In the 1930s, redlining policy was invoked in the U.S. The redlining policy was the federal government sought to address the housing shortage at that time by providing suburban housing to white families and pushing Black families into urban housing projects. The Federal Housing Administration refused to insure mortgages in and near Black neighborhoods while subsidizing developments for whites only. The government created a grading system, largely based on race, to evaluate neighborhoods’ mortgage lending risk. Neighborhoods where people of color lived were marked in red on maps to indicate the highest risk.
Richard Rothstein, author of “The Color of Law,” said in an interview about redlining on WHYY’s Fresh Air that by the time the Fair Housing Act was passed in 1968, suburban homes were no longer affordable for Black families because white families had already driven up the prices and gained equity and wealth as a result.
Rothstein explained the effects of redlining: “Today African American incomes on average are about 60% of average white incomes. But African American wealth is about 5% of white wealth. Most middle-class families in this country gain their wealth from the equity they have in their homes. So, this enormous difference between a 60% income ratio and a 5% wealth ratio is almost entirely attributable to federal housing policy implemented through the 20th century.”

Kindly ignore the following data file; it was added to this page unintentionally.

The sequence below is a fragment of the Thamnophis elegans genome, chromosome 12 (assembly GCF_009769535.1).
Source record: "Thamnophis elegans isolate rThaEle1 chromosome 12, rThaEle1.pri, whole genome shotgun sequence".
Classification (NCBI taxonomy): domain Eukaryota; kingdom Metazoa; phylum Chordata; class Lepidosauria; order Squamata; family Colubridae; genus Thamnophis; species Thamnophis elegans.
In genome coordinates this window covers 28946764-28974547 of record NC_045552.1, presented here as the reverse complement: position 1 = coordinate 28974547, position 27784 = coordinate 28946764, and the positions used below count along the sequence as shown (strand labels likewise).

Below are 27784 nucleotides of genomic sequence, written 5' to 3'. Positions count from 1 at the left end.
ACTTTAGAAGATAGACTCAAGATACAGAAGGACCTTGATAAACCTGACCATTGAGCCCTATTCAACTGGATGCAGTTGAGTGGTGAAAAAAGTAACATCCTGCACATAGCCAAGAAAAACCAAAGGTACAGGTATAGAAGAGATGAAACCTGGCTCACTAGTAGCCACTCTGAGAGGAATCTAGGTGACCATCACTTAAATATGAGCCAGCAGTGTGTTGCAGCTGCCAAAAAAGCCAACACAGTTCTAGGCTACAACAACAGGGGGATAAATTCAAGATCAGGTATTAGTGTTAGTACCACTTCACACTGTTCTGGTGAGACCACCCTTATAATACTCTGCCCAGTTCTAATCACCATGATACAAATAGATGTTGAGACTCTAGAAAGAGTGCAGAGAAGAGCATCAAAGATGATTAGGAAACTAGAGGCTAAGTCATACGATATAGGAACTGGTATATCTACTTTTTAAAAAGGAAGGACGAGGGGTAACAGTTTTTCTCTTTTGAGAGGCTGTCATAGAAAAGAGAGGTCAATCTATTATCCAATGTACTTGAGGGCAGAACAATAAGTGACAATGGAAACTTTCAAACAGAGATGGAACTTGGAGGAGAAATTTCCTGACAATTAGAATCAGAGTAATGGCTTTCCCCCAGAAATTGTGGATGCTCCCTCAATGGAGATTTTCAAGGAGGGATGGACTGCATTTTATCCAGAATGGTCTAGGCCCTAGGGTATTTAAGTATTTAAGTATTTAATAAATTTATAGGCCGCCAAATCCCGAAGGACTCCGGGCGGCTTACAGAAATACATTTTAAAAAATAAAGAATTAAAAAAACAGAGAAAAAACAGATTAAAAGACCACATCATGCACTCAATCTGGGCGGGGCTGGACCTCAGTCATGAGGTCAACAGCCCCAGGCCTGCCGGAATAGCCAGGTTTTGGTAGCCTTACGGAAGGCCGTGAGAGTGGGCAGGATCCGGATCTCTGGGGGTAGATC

The U.S. tax structure magnifies the racial wealth gap, according to the Center on Budget and Policy Priorities. That’s because wealth (money and property already owned and earning interest) isn’t taxed as heavily as income from work (wages, salaries and employer-provided benefits).
V. The Right to Vote
The 15th Amendment to the U.S. Constitution granted Black men voting rights in 1870, but, with the end of Reconstruction in the late 1870s, many Southern states enacted laws that effectively reversed the rights the 15th Amendment granted, along with citizenship rights granted by the 14th Amendment.